Civil Air Patrol

Steven Point Composite Squadron Leads the Way in Project Lifesaver Training

The Stevens Point Composite Squadron participated in two Project Lifesaver training events this fall.  The first training was hosted by the Wood County Sheriff’s Department and was held in Pittsville, on October 14.  A second training event in Stevens Point took place with Portage County officials the following week.

Project Lifesaver is a program that is designed to protect individuals at risk for the behavior of wandering.  By wearing a transmitter with a discreet frequency, an adult or child with autism or other cognitive disability can be quickly located and returned home.

Project lifesaver is a 501(c)(3) organization that grew out of a 1999 pilot program by a Chesapeake, Virginia search and rescue team.  It is the only organization officially designated to train public safety agencies to electronically locate lost persons. According to its website, recovery times average 30 minutes, in contrast to search times of hours to days. Over 3300 individuals have been rescued so far.

Involvement with Project Lifesaver began in 2008 when Captain Harry Dolan, with the help of Second Lieutenant Mark Page, started testing the ability to pick up the signal in an airplane.  To Dolan, it made sense that Civil Air Patrol could use the search techniques it uses to detect ELT signals to find a Project Lifesaver transmitter. While many individuals are found close to home, some individuals have the capacity to move beyond the normal range of the receivers, thus making airborne searching useful.

He almost had given up, but three years ago tried a new type of receiver and was able to detect the signal. The signal has been detected at 4500 feet AGL and as far away as five miles. More flights will be conducted to determine the limits.

The Stevens Point Composite Squadron began participating in scenario training two years ago. In 2015, nine members of the squadron received ground team training from Wood County Deputy Sarah McCormick so that the squadron could become a recognized Project Lifesaver partner.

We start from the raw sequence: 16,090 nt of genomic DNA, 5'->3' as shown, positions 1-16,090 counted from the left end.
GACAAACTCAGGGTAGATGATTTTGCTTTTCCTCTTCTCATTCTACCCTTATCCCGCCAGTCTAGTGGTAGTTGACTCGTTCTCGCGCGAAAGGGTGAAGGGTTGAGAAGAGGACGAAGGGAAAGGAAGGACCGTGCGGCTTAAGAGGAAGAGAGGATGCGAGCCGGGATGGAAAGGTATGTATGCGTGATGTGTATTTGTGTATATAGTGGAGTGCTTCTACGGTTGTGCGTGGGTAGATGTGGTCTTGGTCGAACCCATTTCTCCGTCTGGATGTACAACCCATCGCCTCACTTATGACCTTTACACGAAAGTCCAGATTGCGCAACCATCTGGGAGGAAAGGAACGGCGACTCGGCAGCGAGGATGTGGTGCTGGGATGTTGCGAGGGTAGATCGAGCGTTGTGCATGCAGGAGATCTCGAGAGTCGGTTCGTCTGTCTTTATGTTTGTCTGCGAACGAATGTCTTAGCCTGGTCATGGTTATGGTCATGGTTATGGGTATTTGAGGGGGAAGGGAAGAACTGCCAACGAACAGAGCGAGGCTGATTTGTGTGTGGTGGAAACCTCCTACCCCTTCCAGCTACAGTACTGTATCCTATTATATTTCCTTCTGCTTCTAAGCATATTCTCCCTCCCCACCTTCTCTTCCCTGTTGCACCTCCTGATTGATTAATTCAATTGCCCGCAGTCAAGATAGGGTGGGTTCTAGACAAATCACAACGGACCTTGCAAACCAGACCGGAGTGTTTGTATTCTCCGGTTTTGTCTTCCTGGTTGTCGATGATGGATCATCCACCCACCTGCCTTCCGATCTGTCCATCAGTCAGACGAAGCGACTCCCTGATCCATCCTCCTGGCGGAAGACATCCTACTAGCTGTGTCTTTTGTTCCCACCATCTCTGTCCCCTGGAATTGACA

The squadron is the first in the state and the nation to be trained in using Project Lifesaver equipment and explore its adaptation to airborne search techniques.

According to Dolan, “Project Lifesaver views us as the ‘go-to’ people for fixed wing aerial searches.”

Captain Dolan is pleased that the involvement in Project Lifesaver is finally gaining traction. “Project Lifesaver sees our value,” he said. Project Lifesaver has shared its training materials for searching from helicopters, and Dolan is planning to develop a similar set of training materials for fixed wing aircraft.  In June, he completed a “Civil Air Patrol and Project Lifesaver Feasibility Plan.”

Dolan also points out that an added benefit is that the law enforcement contacts we have now are starting to recognize our value in other areas.  “Police and firefighters know the value of having ‘eyes in the sky’ and the fact we can talk to them on their frequencies is an added bonus.”

Dolan’s involvement in Project Lifesaver is also personal, as his son has autism.

More information on Project Lifesaver can be found at:  https://projectlifesaver.org

 

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